The verdict follows 12 days of trial during which MumboJumbo's lawyers showed that PopCap committed fraud and tortious interference when it severely damaged the business relationship between MumboJumbo and a key retailer. Central to proving that portion of the case were PopCap's own internal e-mail messages, which showed the company employed a calculated use of false and misleading statements in order to sour that business relationship.
The jury's verdict includes $4.6 million in actual damages. A separate hearing to decide on the amount of attorneys' fees to add to the damages is scheduled for later this week.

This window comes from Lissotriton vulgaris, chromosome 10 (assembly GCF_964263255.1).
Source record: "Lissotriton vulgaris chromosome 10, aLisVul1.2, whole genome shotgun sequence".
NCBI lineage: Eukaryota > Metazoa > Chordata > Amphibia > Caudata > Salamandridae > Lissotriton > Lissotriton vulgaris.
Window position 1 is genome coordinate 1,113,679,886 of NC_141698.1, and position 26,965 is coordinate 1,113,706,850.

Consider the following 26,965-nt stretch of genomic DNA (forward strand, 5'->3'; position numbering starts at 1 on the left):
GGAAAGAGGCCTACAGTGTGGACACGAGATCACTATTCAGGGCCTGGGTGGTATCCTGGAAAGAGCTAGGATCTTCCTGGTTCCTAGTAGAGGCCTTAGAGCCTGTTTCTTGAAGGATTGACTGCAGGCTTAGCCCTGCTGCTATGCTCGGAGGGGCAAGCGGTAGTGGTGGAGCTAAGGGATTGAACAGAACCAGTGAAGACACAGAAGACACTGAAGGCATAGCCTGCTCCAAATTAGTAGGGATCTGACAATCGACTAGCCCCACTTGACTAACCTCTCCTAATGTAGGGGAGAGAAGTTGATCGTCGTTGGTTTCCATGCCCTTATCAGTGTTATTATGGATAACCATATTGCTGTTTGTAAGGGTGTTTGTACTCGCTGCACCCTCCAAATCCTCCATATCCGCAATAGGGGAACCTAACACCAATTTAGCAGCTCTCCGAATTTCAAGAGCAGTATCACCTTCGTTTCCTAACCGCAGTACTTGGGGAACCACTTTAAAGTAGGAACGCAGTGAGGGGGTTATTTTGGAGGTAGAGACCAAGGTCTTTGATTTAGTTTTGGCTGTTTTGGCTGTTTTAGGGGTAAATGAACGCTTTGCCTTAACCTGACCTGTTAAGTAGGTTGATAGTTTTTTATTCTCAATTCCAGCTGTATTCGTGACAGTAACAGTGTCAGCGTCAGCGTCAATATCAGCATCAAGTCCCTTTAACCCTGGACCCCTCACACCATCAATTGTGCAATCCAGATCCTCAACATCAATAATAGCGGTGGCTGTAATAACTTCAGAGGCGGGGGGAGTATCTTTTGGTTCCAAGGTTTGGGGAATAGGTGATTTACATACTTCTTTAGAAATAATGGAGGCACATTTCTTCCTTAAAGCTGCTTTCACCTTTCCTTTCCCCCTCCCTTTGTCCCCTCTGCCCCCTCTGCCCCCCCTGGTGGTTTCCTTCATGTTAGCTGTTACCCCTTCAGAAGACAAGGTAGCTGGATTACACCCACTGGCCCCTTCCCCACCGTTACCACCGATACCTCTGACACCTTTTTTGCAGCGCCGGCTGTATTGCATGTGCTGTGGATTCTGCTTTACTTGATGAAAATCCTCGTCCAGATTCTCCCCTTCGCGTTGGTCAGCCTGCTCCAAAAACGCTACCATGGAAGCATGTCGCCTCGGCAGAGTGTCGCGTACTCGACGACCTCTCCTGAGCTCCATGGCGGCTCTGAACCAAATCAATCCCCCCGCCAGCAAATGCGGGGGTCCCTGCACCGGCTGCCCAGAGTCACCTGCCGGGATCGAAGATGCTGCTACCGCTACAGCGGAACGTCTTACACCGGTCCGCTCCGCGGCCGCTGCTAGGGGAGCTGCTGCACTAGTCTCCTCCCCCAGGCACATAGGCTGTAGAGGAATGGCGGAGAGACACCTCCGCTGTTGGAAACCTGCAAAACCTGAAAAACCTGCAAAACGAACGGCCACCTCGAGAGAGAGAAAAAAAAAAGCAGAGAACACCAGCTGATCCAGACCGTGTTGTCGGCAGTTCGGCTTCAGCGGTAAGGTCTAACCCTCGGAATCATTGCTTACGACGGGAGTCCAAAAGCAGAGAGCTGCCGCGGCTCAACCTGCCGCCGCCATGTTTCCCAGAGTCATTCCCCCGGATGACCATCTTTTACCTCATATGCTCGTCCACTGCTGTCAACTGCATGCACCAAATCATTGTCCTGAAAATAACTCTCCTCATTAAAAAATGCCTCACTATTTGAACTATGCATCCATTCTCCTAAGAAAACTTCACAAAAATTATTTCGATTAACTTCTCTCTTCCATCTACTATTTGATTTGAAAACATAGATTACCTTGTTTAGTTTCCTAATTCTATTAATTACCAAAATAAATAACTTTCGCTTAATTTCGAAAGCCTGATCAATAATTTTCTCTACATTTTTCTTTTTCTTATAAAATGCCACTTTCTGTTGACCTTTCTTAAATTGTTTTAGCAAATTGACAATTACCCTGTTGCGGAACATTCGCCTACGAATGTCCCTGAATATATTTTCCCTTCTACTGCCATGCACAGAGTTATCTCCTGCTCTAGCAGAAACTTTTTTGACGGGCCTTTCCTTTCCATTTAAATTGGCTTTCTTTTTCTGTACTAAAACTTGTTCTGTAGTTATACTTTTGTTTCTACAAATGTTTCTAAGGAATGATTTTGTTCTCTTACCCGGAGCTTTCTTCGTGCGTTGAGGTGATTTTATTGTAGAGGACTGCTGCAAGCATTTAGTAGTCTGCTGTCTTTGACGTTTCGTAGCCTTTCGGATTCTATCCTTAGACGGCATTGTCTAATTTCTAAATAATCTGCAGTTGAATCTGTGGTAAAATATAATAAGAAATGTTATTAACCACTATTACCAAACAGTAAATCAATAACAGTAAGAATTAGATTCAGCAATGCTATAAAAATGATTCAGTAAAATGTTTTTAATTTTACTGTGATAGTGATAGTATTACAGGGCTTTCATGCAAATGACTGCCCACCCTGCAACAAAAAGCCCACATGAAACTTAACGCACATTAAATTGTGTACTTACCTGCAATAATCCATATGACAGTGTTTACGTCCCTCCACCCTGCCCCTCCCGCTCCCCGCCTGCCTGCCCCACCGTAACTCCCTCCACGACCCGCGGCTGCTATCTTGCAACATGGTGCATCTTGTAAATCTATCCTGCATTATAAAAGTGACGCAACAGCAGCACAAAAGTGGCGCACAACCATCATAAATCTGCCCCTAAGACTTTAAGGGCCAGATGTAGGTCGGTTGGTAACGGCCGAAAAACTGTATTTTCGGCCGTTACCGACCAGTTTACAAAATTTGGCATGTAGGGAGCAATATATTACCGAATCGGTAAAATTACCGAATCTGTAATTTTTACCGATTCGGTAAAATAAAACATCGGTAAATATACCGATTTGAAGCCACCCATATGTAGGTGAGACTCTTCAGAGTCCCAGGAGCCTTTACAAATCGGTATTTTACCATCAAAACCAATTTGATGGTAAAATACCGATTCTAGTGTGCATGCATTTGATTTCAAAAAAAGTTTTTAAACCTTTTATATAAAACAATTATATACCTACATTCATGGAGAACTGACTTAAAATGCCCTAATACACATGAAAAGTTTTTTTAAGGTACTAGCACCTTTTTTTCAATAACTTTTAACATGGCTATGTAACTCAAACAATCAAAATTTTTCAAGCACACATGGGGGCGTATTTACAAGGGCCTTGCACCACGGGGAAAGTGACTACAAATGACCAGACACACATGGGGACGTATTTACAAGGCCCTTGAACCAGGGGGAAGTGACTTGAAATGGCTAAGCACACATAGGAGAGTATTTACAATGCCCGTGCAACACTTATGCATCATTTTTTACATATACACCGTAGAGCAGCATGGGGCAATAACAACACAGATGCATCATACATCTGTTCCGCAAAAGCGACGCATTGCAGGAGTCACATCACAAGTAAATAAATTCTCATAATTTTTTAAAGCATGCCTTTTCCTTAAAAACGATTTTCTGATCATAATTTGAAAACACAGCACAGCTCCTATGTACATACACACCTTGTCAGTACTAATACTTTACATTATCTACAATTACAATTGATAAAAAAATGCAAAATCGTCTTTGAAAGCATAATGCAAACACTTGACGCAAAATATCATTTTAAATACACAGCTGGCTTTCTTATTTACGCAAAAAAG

"The law allows you to do plenty of things to be successful in business," says attorney Marty Rose of Dallas-based Rose Walker, who represents MumboJumbo. "However, it does not allow you to commit fraud or interfere with a company's business relationships. The jury's verdict is a clear signal that this type of business conduct is not going to be tolerated."
"We were brought into this case at the last minute," says attorney Mike Richardson, also of Rose Walker. "And it is incredibly rewarding to be able to help a client in need."
"The jury has spoken and demanded that businesses play by the rules," says Rose Walker attorney Ross Cunningham.